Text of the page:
> You'll need to make off1 a global variable, so that references to that name in the isr and references from the main code actually reference the same data.
>
> Then you'll probably need to make it "volatile" so that the compiler will be warned that it has to keep checking the value, instead of (for instance) moving it into a register at the start of main and just referring to that copy over and over again.
>
> BillW


Do not forget to use a critical section (segment of code with interrupts
disabled) to access off1 from main code, otherwise you may get corrupted
data.


Isaa

2012\06\11@060707 by Michael Rigby-Jones

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-----Original Message-----

Em 8/6/2012 14:31, William "Chops" Westfield escreveu:
{Quote hidden}

From: .....piclist-bouncesKILLspamspam@spam@mit.edu [piclist-bouncesspamKILLspammit.edu] On Behalf Of Isaac Marino Bavaresco
Sent: 08 June 2012 19:23
To: Microcontroller discussion list - Public.
Subject: Re: [PIC] Help using interrupts in High Tech C & 12F683

>Do not forget to use a critical section (segment of code with interrupts
>disabled) to access off1 from main code, otherwise you may get corrupted data.
>
>
>Isaac

If access to the variable is atomic (e.g. it's a single bit or an aligned byte wide value on a PIC) then a critical section should not be needed.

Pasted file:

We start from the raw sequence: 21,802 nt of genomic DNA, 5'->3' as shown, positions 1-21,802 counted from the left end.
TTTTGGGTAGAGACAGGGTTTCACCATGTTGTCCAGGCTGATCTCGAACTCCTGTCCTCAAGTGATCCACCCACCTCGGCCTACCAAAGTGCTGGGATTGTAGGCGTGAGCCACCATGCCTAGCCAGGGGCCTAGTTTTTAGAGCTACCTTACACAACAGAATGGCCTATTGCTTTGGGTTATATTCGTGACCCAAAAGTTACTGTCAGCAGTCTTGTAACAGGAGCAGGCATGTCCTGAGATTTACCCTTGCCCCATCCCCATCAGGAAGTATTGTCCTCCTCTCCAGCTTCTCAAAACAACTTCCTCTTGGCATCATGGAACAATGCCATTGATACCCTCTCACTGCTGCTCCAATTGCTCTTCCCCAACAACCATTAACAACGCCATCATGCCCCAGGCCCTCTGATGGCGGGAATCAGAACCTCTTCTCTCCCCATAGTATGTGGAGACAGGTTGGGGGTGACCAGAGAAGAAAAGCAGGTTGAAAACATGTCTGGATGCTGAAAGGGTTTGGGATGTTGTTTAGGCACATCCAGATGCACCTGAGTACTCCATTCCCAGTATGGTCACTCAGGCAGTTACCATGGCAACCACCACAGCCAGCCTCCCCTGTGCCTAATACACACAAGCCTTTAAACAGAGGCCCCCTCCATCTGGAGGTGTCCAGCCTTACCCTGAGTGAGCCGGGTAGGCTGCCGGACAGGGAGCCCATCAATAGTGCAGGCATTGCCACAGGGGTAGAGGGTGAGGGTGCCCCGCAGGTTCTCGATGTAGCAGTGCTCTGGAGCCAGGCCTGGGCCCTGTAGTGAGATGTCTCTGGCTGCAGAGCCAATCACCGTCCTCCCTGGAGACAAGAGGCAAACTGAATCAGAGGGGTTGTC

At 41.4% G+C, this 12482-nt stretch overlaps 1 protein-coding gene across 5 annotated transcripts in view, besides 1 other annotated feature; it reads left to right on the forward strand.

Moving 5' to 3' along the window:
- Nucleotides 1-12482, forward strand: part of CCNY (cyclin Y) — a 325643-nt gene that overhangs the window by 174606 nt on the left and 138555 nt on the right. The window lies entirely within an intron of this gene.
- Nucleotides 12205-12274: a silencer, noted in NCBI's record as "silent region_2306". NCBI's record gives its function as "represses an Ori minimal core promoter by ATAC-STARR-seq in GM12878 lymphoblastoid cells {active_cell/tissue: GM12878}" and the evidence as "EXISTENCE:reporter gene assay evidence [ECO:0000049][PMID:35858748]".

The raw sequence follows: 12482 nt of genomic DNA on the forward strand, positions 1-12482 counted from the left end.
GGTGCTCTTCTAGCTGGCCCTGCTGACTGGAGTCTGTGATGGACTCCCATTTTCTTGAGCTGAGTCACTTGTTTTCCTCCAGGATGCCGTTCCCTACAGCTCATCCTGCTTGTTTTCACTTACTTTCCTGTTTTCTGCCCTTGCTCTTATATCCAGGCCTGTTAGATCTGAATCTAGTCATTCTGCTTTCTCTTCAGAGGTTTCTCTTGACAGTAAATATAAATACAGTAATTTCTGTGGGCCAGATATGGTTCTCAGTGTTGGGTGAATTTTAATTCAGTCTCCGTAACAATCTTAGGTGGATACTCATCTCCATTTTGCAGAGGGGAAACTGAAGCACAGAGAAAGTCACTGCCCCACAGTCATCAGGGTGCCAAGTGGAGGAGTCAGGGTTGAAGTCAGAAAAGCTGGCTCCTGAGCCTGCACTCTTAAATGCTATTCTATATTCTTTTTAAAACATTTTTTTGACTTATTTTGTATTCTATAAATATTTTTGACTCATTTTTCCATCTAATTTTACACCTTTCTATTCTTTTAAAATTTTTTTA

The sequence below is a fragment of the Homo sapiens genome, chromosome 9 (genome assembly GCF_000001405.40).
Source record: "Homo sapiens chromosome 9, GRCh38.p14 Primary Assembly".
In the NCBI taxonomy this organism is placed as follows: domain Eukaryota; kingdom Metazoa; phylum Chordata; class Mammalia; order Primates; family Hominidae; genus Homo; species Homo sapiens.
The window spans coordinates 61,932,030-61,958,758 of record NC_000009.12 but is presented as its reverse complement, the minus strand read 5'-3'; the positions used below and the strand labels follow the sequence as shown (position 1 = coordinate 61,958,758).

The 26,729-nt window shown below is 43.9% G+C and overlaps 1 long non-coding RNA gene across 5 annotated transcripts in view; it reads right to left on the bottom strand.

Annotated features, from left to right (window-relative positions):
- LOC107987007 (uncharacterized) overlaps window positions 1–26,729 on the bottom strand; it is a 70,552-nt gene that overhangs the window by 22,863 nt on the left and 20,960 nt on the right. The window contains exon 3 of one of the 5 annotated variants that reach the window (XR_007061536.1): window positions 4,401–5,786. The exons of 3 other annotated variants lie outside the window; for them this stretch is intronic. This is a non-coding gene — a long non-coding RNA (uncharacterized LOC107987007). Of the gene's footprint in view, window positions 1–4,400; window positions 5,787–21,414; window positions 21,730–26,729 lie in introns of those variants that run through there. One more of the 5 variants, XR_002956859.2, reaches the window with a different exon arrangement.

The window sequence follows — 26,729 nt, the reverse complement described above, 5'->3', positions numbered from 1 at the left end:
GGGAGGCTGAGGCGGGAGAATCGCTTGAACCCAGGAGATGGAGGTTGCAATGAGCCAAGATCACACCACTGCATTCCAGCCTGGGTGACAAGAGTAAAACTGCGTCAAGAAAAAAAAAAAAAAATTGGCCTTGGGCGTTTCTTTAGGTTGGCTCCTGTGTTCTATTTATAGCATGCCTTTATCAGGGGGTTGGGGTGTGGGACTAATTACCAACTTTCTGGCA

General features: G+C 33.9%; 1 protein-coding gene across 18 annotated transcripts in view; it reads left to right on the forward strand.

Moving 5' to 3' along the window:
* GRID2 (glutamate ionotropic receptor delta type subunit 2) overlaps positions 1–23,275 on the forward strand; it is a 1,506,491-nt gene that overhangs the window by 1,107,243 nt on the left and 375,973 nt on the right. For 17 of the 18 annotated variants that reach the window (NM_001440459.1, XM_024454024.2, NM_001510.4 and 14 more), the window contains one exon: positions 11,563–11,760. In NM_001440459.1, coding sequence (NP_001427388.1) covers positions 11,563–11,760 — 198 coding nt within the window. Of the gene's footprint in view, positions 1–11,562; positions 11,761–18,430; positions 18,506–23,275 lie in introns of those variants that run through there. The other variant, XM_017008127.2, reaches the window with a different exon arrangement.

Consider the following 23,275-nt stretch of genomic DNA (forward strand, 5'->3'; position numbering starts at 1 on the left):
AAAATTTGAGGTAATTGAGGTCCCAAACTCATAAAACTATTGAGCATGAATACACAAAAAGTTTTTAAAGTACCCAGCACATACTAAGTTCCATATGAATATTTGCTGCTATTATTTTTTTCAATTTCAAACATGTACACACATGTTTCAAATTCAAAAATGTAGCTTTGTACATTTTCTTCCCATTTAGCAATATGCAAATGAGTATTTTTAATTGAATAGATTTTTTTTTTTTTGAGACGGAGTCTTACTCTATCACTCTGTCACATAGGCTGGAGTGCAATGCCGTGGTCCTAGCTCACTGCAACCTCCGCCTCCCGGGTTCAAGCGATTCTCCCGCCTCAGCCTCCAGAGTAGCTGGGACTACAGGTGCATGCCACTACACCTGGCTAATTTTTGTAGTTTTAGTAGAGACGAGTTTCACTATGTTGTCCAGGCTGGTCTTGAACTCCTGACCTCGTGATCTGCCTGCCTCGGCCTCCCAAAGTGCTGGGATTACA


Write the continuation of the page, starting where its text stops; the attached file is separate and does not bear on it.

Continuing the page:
Mike

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2012\06\11@071826 by Isaac Marino Bavaresco

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Em 11/6/2012 07:00, Michael Rigby-Jones escreveu:
{Quote hidden}

Exactly, *atomic* operations don't need to be protected. Unfortunately,
most operations are not atomic, even on single bits or bytes.
For instance: if you need to check the current value and then change it,
then it is not an atomic operation anymore.
Also, his variable is 'int'.


Isaac

2012\06\11@143600 by William \Chops\ Westfield
face picon face

On Jun 11, 2012, at 4:18 AM, Isaac Marino Bavaresco wrote:

> Exactly, *atomic* operations don't need to be protected. Unfortunately,
> most operations are not atomic, even on single bits or bytes.

The operation doesn't need to be any more atomic than the high-level function(s) being performed.   In this case, the main loop code continually reads (only) the variable set in the ISR, so the worst that would happen is that IF the code is interrupted at a particularly bad place (ie when the "int" is half-read), and IF the ISR changes the variable in a way that will result in an incorrect final value after the other half is read, then there will be ONE occurrence of an incorrect off time.

This is probably inconsequential.  The code doesn't need to be a critical section not because it's properly atomic, but because IT ISN'T CRITICAL (in the high-level meaning of the word.)

YMMV, and it's something to be aware of, but…
(note that "delay(0)" is sometimes equivalent to "delay(65536)", so accidentally reading 0 due to atomicity issues might in fact be VERY noticeable.)

BillW